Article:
Ruth “Ruthie” Collock West, whose infamous Ruthie’s Soul Food restaurants are famous citywide, died Nov. 12. She was 75.
West spent her youth in North Carolina, and moved to Brooklyn after finishing school where she worked her way up from a waitress, to a restaurateur.
Her love of southern soul food and of people propelled West to open her first business in 1967, and then three decades later to open Ruthie’s Soul Food, at 96 DeKalb Avenue, which is still thriving today.
An additional Ruthie’s Soul Food Restaurant is at 560 Myrtle Avenue.
“All of us on Myrtle Avenue are deeply saddened by Ms. Ruthie’s passing.Ms. Ruthie and her family have been neighborhood fixtures for many years, and we are very grateful for the commitment and investment they have made in helping us to revitalize Myrtle Avenue,” said Michael Blaise Backer, Executive Director, Myrtle Avenue Brooklyn Partnership.
West was an active member of Friendship Baptist Church in Bedford-Stuyvesant where Deaconess Bertha Brown recalled her as a loyal and giving member.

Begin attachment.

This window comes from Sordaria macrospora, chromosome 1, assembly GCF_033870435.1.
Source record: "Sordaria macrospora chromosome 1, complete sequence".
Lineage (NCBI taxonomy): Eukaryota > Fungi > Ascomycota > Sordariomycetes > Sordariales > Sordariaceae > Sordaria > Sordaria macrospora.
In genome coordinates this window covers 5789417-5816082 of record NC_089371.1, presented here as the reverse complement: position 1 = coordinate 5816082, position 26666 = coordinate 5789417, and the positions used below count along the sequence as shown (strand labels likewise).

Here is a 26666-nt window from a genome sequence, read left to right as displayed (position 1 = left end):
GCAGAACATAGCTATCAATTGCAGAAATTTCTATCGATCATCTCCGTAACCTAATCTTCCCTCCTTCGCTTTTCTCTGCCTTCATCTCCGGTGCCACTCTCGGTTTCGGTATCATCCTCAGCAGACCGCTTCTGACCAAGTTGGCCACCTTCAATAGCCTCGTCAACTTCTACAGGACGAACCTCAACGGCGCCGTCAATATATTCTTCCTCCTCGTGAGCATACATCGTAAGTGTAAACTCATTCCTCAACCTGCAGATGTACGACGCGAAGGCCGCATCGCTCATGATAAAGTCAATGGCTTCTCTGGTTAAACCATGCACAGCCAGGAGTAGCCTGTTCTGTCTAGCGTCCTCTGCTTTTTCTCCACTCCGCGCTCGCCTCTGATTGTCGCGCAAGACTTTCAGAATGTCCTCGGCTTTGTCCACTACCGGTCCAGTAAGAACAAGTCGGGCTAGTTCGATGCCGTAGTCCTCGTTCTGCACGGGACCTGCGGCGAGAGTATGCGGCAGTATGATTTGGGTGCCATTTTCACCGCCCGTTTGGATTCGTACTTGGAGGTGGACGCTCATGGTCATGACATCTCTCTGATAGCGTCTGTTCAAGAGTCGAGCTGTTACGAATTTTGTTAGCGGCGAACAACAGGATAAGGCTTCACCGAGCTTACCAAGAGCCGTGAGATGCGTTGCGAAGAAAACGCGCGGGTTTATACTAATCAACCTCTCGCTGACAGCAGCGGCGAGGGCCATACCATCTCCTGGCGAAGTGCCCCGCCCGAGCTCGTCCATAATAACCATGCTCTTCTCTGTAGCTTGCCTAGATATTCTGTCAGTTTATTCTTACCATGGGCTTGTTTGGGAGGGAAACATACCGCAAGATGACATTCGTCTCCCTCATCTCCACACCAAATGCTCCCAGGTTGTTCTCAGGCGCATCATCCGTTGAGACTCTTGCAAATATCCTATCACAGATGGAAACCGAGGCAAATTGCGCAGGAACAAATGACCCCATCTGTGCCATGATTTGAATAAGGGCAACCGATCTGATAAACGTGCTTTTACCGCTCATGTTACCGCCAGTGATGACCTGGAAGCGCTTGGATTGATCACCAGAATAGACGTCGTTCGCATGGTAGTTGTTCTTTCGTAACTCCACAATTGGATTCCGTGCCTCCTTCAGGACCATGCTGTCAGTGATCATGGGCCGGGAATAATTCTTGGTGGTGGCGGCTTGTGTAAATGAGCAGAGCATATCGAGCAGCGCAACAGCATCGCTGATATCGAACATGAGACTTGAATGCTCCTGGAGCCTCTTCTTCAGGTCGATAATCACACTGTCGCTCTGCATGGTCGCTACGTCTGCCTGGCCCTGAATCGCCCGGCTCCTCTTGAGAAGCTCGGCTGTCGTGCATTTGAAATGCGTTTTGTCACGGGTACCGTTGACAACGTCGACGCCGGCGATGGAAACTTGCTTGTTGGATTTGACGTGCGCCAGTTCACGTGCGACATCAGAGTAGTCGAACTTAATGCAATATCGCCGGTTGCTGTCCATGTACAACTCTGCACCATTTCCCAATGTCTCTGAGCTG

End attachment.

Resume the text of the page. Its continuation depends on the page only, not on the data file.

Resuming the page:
“Whenever anything needed to be done – she would roll up her sleeves.A trustee for many years, she would help out wherever and whenever needed,” she said.
City Council member called “Ms. Ruthie” a jewel in the community.
“She opened the first black and women owned restaurant in downtown Brooklyn, and was known for helping and feeding the poor and homeless over and over again,” said James.
“I am touched by a handwritten note posted at the Myrtle Avenue store that simply reads - thank you, from someone who is homeless,” she added.
“Ruthie” is survived by six children, 22 grandchildren, nine great-grandchildren, many nieces and nephews, along with other relatives, numerous friends and customers.
©2009 Community News Group
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